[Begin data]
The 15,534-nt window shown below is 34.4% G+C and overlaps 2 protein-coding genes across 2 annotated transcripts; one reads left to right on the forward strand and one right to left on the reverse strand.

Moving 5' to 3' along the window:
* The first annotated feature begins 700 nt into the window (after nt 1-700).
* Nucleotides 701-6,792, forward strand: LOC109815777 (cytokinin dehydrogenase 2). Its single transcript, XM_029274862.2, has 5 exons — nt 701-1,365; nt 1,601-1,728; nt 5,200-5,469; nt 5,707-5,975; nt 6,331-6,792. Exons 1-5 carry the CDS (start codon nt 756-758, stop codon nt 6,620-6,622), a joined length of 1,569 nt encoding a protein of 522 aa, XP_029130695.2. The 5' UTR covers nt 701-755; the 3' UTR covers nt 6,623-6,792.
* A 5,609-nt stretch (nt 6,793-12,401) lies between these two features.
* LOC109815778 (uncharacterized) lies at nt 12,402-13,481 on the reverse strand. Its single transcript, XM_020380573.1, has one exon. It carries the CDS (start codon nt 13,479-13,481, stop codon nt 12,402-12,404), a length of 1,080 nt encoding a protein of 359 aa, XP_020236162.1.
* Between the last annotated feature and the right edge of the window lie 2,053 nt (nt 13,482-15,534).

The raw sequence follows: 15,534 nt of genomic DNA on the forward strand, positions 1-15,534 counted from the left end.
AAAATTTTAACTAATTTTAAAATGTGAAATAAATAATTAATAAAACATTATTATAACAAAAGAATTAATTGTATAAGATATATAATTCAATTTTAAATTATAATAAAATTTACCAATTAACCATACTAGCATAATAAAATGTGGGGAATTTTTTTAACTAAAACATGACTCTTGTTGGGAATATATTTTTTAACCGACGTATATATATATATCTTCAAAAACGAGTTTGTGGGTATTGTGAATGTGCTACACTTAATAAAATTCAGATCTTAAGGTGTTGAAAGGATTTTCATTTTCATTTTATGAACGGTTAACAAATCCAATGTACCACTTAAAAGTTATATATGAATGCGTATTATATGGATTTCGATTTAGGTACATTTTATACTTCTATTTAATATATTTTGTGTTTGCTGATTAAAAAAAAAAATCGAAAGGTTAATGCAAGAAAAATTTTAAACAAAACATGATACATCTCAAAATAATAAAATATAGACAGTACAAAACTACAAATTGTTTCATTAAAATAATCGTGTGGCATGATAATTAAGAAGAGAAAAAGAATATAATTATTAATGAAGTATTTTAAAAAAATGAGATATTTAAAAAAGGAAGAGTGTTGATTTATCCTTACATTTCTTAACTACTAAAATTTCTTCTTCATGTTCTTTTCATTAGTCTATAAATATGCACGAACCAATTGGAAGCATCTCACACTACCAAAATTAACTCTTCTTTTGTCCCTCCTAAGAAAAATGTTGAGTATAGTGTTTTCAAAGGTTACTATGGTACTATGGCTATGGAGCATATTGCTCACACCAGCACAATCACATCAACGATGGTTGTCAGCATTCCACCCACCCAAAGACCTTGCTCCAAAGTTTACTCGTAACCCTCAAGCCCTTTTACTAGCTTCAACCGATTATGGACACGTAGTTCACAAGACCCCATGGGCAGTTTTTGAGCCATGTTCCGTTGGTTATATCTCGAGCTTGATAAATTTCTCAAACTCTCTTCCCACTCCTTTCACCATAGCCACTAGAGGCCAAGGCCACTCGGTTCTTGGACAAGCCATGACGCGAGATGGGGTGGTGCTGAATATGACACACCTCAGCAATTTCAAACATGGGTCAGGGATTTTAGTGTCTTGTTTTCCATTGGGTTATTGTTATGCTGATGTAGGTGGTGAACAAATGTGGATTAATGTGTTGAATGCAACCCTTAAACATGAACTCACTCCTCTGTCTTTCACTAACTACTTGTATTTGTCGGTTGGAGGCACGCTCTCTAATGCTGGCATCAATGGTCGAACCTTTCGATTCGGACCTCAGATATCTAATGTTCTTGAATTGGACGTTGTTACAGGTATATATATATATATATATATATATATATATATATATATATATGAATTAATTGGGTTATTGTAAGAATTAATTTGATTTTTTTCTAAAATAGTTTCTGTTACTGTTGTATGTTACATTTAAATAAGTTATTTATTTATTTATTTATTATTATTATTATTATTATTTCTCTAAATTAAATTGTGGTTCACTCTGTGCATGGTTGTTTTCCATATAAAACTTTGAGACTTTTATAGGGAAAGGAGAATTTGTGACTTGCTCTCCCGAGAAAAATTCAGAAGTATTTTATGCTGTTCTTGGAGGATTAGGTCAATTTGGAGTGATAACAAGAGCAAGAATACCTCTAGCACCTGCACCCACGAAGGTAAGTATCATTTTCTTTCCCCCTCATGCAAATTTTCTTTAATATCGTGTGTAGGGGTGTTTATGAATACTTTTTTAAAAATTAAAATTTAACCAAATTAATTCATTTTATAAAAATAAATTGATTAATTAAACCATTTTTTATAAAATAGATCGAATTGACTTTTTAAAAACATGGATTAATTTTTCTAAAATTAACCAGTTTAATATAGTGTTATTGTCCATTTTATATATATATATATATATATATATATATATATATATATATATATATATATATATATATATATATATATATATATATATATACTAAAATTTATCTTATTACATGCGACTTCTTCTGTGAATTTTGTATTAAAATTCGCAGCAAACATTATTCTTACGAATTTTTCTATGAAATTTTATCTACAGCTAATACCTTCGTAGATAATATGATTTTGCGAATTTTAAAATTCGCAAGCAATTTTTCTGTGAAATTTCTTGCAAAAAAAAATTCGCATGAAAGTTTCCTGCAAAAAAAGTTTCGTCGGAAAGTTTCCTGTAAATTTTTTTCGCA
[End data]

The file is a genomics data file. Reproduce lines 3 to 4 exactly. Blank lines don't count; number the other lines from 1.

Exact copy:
* The first annotated feature begins 700 nt into the window (after nt 1-700).
* Nucleotides 701-6,792, forward strand: LOC109815777 (cytokinin dehydrogenase 2). Its single transcript, XM_029274862.2, has 5 exons — nt 701-1,365; nt 1,601-1,728; nt 5,200-5,469; nt 5,707-5,975; nt 6,331-6,792. Exons 1-5 carry the CDS (start codon nt 756-758, stop codon nt 6,620-6,622), a joined length of 1,569 nt encoding a protein of 522 aa, XP_029130695.2. The 5' UTR covers nt 701-755; the 3' UTR covers nt 6,623-6,792.